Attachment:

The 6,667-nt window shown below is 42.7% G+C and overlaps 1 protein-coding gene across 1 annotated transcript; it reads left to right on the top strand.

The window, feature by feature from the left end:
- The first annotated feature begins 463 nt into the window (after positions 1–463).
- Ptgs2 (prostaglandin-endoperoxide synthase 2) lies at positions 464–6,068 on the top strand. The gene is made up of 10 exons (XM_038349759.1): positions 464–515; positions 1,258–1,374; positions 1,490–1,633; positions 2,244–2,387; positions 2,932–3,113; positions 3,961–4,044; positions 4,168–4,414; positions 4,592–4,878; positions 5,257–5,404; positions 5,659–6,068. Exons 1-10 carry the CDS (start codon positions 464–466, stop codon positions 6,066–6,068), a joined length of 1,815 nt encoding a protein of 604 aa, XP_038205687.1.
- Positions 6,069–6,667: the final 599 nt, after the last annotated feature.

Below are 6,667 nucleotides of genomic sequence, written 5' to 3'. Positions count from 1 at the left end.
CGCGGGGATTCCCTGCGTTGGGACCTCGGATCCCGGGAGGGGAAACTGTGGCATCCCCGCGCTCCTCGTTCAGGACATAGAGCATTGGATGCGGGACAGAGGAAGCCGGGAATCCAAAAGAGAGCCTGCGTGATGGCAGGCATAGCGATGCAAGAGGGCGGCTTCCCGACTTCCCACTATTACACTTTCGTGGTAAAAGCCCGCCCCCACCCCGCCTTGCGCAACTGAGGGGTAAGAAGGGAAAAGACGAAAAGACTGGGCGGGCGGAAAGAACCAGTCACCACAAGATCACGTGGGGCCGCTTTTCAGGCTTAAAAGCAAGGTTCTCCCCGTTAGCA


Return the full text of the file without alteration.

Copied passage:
The 6,667-nt window shown below is 42.7% G+C and overlaps 1 protein-coding gene across 1 annotated transcript; it reads left to right on the top strand.

The window, feature by feature from the left end:
- The first annotated feature begins 463 nt into the window (after positions 1–463).
- Ptgs2 (prostaglandin-endoperoxide synthase 2) lies at positions 464–6,068 on the top strand. The gene is made up of 10 exons (XM_038349759.1): positions 464–515; positions 1,258–1,374; positions 1,490–1,633; positions 2,244–2,387; positions 2,932–3,113; positions 3,961–4,044; positions 4,168–4,414; positions 4,592–4,878; positions 5,257–5,404; positions 5,659–6,068. Exons 1-10 carry the CDS (start codon positions 464–466, stop codon positions 6,066–6,068), a joined length of 1,815 nt encoding a protein of 604 aa, XP_038205687.1.
- Positions 6,069–6,667: the final 599 nt, after the last annotated feature.

Below are 6,667 nucleotides of genomic sequence, written 5' to 3'. Positions count from 1 at the left end.
CGCGGGGATTCCCTGCGTTGGGACCTCGGATCCCGGGAGGGGAAACTGTGGCATCCCCGCGCTCCTCGTTCAGGACATAGAGCATTGGATGCGGGACAGAGGAAGCCGGGAATCCAAAAGAGAGCCTGCGTGATGGCAGGCATAGCGATGCAAGAGGGCGGCTTCCCGACTTCCCACTATTACACTTTCGTGGTAAAAGCCCGCCCCCACCCCGCCTTGCGCAACTGAGGGGTAAGAAGGGAAAAGACGAAAAGACTGGGCGGGCGGAAAGAACCAGTCACCACAAGATCACGTGGGGCCGCTTTTCAGGCTTAAAAGCAAGGTTCTCCCCGTTAGCA